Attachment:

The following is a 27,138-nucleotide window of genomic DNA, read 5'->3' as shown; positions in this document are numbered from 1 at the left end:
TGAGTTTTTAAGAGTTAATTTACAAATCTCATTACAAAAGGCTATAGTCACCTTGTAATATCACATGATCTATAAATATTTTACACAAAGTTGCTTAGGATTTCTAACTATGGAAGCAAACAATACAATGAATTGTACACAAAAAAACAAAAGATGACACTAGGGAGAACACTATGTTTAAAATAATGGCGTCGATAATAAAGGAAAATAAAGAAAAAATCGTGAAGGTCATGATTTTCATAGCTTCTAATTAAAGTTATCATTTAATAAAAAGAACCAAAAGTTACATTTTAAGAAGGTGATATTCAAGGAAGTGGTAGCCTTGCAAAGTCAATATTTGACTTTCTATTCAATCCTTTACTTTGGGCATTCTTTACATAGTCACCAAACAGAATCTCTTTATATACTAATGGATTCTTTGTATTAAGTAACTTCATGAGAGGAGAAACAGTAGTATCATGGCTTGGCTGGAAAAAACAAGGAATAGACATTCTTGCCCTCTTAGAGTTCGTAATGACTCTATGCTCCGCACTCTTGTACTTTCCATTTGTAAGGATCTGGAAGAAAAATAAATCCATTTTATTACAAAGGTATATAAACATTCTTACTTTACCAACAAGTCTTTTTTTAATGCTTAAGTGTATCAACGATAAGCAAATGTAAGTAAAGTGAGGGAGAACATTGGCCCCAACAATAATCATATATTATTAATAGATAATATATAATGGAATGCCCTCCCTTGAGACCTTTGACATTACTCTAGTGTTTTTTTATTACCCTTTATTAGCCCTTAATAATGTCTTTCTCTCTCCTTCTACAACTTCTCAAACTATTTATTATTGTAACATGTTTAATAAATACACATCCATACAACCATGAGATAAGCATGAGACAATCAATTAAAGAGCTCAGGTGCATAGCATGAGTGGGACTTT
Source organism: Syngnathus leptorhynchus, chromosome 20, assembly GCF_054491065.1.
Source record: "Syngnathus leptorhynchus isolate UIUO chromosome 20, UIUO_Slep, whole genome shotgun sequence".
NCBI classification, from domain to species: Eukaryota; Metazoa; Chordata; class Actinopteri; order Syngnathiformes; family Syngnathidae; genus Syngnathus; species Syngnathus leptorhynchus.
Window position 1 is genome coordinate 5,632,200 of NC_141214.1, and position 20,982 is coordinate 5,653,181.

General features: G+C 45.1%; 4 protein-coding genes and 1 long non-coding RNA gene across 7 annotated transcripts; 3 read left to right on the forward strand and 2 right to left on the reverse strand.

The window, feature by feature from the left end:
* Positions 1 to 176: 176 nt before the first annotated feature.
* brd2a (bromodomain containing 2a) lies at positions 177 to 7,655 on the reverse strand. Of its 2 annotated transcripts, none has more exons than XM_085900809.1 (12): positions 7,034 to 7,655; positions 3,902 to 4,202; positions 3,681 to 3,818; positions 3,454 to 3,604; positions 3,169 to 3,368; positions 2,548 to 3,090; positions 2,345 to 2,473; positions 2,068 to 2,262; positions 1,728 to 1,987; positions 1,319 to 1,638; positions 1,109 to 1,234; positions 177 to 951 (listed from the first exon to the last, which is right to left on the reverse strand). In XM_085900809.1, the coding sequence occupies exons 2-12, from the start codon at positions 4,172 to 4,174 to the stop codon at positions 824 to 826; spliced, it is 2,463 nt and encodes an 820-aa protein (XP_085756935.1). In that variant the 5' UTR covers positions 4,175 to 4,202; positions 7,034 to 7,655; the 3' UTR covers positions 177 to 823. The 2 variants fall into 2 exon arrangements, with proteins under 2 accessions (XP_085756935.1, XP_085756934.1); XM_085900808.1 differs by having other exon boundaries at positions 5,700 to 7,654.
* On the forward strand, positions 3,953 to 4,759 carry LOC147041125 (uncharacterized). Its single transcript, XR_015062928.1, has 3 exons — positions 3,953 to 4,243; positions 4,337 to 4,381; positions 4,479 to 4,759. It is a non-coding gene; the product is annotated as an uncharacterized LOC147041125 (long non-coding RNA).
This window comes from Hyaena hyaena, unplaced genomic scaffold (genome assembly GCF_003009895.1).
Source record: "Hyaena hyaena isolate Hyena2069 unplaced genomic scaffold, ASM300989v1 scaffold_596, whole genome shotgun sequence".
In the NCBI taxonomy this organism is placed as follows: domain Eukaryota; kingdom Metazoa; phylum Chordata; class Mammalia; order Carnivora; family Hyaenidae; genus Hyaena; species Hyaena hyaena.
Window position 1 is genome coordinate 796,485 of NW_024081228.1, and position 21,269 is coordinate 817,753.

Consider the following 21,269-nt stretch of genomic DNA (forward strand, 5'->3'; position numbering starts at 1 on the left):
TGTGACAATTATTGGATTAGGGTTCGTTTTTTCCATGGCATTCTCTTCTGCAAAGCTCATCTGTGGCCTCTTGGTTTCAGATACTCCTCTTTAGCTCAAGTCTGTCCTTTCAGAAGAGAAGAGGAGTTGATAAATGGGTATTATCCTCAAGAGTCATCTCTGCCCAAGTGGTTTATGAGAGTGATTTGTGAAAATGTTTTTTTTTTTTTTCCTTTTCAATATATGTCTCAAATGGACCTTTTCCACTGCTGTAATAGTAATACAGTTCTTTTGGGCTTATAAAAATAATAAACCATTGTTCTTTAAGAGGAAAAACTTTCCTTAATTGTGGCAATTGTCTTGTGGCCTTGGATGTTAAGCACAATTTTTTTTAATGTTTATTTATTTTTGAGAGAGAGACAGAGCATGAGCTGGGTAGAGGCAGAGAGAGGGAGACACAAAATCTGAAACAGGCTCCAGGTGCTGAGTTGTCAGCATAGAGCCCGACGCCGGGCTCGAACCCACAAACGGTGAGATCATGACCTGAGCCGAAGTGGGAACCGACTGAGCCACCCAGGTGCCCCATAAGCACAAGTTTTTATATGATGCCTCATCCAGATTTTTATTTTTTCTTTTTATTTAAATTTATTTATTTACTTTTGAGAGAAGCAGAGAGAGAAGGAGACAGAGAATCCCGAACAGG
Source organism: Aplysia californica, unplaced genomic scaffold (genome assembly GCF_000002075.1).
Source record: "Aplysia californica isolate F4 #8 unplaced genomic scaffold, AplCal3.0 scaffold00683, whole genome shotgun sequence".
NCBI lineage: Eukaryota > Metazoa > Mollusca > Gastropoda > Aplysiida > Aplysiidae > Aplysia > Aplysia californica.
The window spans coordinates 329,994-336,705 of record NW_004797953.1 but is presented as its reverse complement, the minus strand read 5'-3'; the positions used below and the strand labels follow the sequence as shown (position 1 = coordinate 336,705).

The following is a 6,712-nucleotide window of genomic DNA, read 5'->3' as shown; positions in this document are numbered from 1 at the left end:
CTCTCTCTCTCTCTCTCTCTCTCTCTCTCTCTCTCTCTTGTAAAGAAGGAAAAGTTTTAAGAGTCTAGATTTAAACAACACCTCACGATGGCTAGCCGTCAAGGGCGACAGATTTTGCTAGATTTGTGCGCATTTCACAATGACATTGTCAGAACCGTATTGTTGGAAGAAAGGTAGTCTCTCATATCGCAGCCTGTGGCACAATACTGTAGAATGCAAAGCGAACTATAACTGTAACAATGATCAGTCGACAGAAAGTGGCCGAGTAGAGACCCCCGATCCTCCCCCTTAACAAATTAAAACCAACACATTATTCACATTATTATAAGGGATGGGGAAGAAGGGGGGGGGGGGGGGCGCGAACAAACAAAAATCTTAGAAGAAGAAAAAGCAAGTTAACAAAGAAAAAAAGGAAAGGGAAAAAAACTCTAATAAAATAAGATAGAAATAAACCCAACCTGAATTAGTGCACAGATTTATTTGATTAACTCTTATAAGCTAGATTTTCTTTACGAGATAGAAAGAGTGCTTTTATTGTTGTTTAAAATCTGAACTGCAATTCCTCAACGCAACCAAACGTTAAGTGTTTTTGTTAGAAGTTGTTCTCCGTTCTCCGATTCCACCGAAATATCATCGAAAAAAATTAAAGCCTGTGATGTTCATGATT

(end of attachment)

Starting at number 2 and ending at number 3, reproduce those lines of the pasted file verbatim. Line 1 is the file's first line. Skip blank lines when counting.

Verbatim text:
TGAGTTTTTAAGAGTTAATTTACAAATCTCATTACAAAAGGCTATAGTCACCTTGTAATATCACATGATCTATAAATATTTTACACAAAGTTGCTTAGGATTTCTAACTATGGAAGCAAACAATACAATGAATTGTACACAAAAAAACAAAAGATGACACTAGGGAGAACACTATGTTTAAAATAATGGCGTCGATAATAAAGGAAAATAAAGAAAAAATCGTGAAGGTCATGATTTTCATAGCTTCTAATTAAAGTTATCATTTAATAAAAAGAACCAAAAGTTACATTTTAAGAAGGTGATATTCAAGGAAGTGGTAGCCTTGCAAAGTCAATATTTGACTTTCTATTCAATCCTTTACTTTGGGCATTCTTTACATAGTCACCAAACAGAATCTCTTTATATACTAATGGATTCTTTGTATTAAGTAACTTCATGAGAGGAGAAACAGTAGTATCATGGCTTGGCTGGAAAAAACAAGGAATAGACATTCTTGCCCTCTTAGAGTTCGTAATGACTCTATGCTCCGCACTCTTGTACTTTCCATTTGTAAGGATCTGGAAGAAAAATAAATCCATTTTATTACAAAGGTATATAAACATTCTTACTTTACCAACAAGTCTTTTTTTAATGCTTAAGTGTATCAACGATAAGCAAATGTAAGTAAAGTGAGGGAGAACATTGGCCCCAACAATAATCATATATTATTAATAGATAATATATAATGGAATGCCCTCCCTTGAGACCTTTGACATTACTCTAGTGTTTTTTTATTACCCTTTATTAGCCCTTAATAATGTCTTTCTCTCTCCTTCTACAACTTCTCAAACTATTTATTATTGTAACATGTTTAATAAATACACATCCATACAACCATGAGATAAGCATGAGACAATCAATTAAAGAGCTCAGGTGCATAGCATGAGTGGGACTTT
Source organism: Syngnathus leptorhynchus, chromosome 20, assembly GCF_054491065.1.